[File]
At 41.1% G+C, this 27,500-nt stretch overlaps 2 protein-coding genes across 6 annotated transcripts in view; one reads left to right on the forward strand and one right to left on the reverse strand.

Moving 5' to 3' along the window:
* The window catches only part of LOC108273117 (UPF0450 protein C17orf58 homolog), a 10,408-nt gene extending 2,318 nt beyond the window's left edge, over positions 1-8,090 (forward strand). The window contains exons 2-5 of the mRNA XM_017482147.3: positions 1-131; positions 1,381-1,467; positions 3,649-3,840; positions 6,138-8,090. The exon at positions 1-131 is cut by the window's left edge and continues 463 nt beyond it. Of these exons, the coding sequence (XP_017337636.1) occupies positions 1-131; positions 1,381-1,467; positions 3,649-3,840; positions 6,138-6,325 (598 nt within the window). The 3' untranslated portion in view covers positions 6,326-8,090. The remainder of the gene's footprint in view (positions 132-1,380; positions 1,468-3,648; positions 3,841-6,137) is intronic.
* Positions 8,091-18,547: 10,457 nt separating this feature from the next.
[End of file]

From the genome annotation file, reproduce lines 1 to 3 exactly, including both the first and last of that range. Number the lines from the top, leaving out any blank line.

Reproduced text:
At 41.1% G+C, this 27,500-nt stretch overlaps 2 protein-coding genes across 6 annotated transcripts in view; one reads left to right on the forward strand and one right to left on the reverse strand.

Moving 5' to 3' along the window:
* The window catches only part of LOC108273117 (UPF0450 protein C17orf58 homolog), a 10,408-nt gene extending 2,318 nt beyond the window's left edge, over positions 1-8,090 (forward strand). The window contains exons 2-5 of the mRNA XM_017482147.3: positions 1-131; positions 1,381-1,467; positions 3,649-3,840; positions 6,138-8,090. The exon at positions 1-131 is cut by the window's left edge and continues 463 nt beyond it. Of these exons, the coding sequence (XP_017337636.1) occupies positions 1-131; positions 1,381-1,467; positions 3,649-3,840; positions 6,138-6,325 (598 nt within the window). The 3' untranslated portion in view covers positions 6,326-8,090. The remainder of the gene's footprint in view (positions 132-1,380; positions 1,468-3,648; positions 3,841-6,137) is intronic.